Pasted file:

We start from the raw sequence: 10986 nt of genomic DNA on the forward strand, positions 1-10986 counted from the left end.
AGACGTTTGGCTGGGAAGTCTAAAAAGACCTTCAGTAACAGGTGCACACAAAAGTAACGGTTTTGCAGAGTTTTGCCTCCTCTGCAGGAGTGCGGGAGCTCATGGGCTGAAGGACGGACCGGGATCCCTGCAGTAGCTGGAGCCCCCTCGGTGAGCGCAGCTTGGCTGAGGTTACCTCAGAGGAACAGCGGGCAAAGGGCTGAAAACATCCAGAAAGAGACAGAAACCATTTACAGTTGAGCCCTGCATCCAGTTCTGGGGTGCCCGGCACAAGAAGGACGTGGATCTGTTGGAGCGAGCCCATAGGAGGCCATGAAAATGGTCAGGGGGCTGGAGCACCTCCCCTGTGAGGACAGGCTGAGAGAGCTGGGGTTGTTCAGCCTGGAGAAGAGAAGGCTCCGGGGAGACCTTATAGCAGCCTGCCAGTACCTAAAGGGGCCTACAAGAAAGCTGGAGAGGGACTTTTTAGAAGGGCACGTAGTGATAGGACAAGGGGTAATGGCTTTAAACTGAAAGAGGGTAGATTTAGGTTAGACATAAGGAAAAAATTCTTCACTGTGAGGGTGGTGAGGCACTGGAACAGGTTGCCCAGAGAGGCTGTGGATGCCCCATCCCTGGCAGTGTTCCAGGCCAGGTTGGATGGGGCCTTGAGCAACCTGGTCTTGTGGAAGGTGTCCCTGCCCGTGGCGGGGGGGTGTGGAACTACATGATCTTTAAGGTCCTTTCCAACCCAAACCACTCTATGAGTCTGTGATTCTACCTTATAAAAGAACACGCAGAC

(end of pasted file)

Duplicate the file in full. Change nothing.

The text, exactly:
We start from the raw sequence: 10986 nt of genomic DNA on the forward strand, positions 1-10986 counted from the left end.
AGACGTTTGGCTGGGAAGTCTAAAAAGACCTTCAGTAACAGGTGCACACAAAAGTAACGGTTTTGCAGAGTTTTGCCTCCTCTGCAGGAGTGCGGGAGCTCATGGGCTGAAGGACGGACCGGGATCCCTGCAGTAGCTGGAGCCCCCTCGGTGAGCGCAGCTTGGCTGAGGTTACCTCAGAGGAACAGCGGGCAAAGGGCTGAAAACATCCAGAAAGAGACAGAAACCATTTACAGTTGAGCCCTGCATCCAGTTCTGGGGTGCCCGGCACAAGAAGGACGTGGATCTGTTGGAGCGAGCCCATAGGAGGCCATGAAAATGGTCAGGGGGCTGGAGCACCTCCCCTGTGAGGACAGGCTGAGAGAGCTGGGGTTGTTCAGCCTGGAGAAGAGAAGGCTCCGGGGAGACCTTATAGCAGCCTGCCAGTACCTAAAGGGGCCTACAAGAAAGCTGGAGAGGGACTTTTTAGAAGGGCACGTAGTGATAGGACAAGGGGTAATGGCTTTAAACTGAAAGAGGGTAGATTTAGGTTAGACATAAGGAAAAAATTCTTCACTGTGAGGGTGGTGAGGCACTGGAACAGGTTGCCCAGAGAGGCTGTGGATGCCCCATCCCTGGCAGTGTTCCAGGCCAGGTTGGATGGGGCCTTGAGCAACCTGGTCTTGTGGAAGGTGTCCCTGCCCGTGGCGGGGGGGTGTGGAACTACATGATCTTTAAGGTCCTTTCCAACCCAAACCACTCTATGAGTCTGTGATTCTACCTTATAAAAGAACACGCAGAC